During the month of January 2016, Screenium 3 was featured as one of the best new apps in the Mac App Store. This featured profile may have to do with the new feature that was added that enables you to record your iOS screen. Nonetheless, Screenium 3 is definitely worth checking out.
Screen Recording Options
When you first open Screenium 3, you have four options for recording your screen: record a specific area, record fullscreen, record single window, and record your iOS device. These features are consistent with the leading apps in this category. Below this menu are the configurations for different aspects of the recording, including video (including things like frame rate), desktop (including the ability to show or hide desktop icons, audio (to specify audio source), camera (for the option to include facetime video), mouse (for cursor and mouse click visualizations), and timer. The latter is something I’m not accustomed to seeing; it provides the ability to specify your recording duration.
Recording your screen is the key function of Screenium, and so the document set up is integral to starting new projects. Under file, you can set up a new document or “composition.” The composition by default is 1280 by 720. You can adjust the size by going to composition at the top menu and selecting “canvas size.” Here you can customize the size, and enlarge or reduce it proportionately. If you go with the default size and add an item that is larger (e.g. a video that is 1080p), you will be prompted to “leave as is” or “increase” the size of your composition to match the size of the size of the clip.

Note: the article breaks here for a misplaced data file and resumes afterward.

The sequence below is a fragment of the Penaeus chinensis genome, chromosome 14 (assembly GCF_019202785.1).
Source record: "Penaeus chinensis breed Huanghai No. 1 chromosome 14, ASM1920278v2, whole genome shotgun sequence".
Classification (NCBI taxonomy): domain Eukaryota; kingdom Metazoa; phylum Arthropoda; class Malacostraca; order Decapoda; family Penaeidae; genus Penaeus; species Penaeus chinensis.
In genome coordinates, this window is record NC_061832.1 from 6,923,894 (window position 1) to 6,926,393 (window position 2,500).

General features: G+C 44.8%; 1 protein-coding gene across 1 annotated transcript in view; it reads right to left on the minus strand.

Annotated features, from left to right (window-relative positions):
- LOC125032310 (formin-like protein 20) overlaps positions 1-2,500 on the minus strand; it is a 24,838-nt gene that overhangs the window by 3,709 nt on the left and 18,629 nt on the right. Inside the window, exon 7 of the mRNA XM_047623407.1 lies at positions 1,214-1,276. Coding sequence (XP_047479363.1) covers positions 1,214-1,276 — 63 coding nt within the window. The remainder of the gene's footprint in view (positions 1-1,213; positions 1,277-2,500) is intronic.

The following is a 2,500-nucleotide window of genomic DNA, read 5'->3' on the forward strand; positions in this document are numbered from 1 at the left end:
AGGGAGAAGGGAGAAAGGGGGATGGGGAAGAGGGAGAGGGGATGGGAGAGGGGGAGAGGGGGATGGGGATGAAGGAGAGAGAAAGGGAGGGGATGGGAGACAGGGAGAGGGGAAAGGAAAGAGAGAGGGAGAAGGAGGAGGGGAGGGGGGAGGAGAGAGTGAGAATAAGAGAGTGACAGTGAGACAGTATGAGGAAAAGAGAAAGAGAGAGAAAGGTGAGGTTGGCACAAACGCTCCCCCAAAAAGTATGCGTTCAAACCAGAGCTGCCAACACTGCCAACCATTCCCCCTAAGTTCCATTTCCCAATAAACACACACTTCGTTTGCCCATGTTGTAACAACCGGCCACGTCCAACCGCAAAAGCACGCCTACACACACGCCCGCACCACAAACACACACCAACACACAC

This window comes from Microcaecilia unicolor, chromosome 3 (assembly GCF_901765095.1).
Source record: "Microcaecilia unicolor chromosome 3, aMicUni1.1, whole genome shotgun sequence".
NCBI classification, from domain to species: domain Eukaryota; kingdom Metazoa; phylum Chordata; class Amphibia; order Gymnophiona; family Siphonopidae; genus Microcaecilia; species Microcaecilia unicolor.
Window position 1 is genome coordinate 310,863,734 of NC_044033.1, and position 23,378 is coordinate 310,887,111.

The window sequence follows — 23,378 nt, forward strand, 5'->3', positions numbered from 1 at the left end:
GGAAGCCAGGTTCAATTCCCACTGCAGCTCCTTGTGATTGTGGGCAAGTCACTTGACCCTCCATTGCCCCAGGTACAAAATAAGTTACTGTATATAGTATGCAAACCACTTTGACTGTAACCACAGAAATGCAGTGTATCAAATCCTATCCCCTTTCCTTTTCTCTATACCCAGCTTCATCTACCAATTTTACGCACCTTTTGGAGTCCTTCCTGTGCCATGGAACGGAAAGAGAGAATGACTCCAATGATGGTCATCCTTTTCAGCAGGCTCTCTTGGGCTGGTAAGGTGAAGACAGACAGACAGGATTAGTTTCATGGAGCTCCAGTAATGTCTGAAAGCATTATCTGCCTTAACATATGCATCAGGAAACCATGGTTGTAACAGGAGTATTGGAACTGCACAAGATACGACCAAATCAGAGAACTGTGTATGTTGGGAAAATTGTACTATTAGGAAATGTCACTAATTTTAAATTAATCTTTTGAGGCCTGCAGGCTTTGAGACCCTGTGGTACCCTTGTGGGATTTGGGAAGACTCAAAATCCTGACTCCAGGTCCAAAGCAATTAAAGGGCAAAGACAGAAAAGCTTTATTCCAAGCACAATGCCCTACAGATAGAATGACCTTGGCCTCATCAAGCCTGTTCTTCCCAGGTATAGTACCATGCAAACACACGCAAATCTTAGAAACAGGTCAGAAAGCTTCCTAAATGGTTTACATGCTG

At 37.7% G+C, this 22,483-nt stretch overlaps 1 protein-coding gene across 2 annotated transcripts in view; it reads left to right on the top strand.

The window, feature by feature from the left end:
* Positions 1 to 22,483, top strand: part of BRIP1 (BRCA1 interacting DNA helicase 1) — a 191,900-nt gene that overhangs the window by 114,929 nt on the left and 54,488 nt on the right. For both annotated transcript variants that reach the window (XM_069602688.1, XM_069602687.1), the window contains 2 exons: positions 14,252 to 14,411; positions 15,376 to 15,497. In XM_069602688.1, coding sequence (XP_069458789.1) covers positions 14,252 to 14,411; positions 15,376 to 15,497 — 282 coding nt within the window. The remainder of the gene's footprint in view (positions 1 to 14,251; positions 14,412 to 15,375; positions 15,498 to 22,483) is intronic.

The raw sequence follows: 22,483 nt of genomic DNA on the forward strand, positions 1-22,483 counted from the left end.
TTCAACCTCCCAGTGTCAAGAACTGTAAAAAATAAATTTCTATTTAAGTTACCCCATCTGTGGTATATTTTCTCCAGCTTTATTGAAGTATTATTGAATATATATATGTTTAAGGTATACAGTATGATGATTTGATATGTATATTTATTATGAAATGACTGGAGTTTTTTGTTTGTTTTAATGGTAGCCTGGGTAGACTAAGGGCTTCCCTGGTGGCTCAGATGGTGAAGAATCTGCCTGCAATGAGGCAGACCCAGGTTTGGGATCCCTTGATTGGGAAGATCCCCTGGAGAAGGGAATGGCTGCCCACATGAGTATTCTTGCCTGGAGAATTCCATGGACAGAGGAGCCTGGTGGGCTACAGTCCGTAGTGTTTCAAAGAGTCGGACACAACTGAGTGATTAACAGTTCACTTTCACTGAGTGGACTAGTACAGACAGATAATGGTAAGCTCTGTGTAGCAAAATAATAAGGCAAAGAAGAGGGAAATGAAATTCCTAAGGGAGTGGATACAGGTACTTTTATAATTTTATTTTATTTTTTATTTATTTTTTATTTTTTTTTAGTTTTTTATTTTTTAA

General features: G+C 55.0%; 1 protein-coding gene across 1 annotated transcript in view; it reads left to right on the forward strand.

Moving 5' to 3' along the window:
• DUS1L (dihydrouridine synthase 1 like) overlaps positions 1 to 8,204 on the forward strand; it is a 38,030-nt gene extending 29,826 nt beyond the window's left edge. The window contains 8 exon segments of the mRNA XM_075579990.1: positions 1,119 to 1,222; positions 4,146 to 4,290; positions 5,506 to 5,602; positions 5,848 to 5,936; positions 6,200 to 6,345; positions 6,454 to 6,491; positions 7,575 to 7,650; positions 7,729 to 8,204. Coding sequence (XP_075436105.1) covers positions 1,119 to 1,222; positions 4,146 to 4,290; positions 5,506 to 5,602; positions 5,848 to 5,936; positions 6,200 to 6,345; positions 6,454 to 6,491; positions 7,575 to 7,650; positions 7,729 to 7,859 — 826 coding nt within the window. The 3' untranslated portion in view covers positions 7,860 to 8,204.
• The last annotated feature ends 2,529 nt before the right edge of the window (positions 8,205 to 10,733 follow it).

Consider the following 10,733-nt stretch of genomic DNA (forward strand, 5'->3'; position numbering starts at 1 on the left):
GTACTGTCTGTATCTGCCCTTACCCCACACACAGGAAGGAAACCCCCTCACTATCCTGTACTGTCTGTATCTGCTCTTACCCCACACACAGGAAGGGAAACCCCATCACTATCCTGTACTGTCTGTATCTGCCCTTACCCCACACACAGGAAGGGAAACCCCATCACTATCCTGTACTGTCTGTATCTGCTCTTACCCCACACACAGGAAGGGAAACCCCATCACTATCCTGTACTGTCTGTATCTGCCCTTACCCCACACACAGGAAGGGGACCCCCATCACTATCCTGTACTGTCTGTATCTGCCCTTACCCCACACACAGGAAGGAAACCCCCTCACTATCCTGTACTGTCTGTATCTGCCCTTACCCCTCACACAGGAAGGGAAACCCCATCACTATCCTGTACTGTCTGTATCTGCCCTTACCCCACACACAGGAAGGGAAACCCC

The menu bar along the top provides a range of options for adding animations, and effects for audio and video. Templates are quick actions that enable you to add annotations and text. The Video Library gives you quick access to previous recordings and the Pictures tab enables you to import images from the Photos app. Screenium 3 also comes with the ability to add video and audio effects, animations, and voice overs. And one feature that is unique to Screenium is the generated speech option, which enables you to translate text into multiple languages as voice recordings, which can then be used to add multilingual narrations to your presentations. Other languages can also be added to existing audio tracks.
Below the menu, there are three main sections: the viewer, to the left, the inspector to the right, and the timeline below. When a clip (video, photo, or audio) is added to the timeline, the viewer and/or inspector will reveal content or controls that are specific to the media selected. Below the viewer, you will find playback controls, and just to the right options to enable animations, split clips, or to delete them.
Objects in the timeline also come with added controls that provide more flexibility when setting up your animations. For example, when you move the playhead to a specific location, you can hover over your clip to add a split, add a marker, or insert a still. “Split” is equivalent to the cut tool adjacent to the playback controls; “markers” are like keyframes that mark the start and stop point of your animations, and “insert still” is equivalent to what is otherwise known as a “freeze frame.”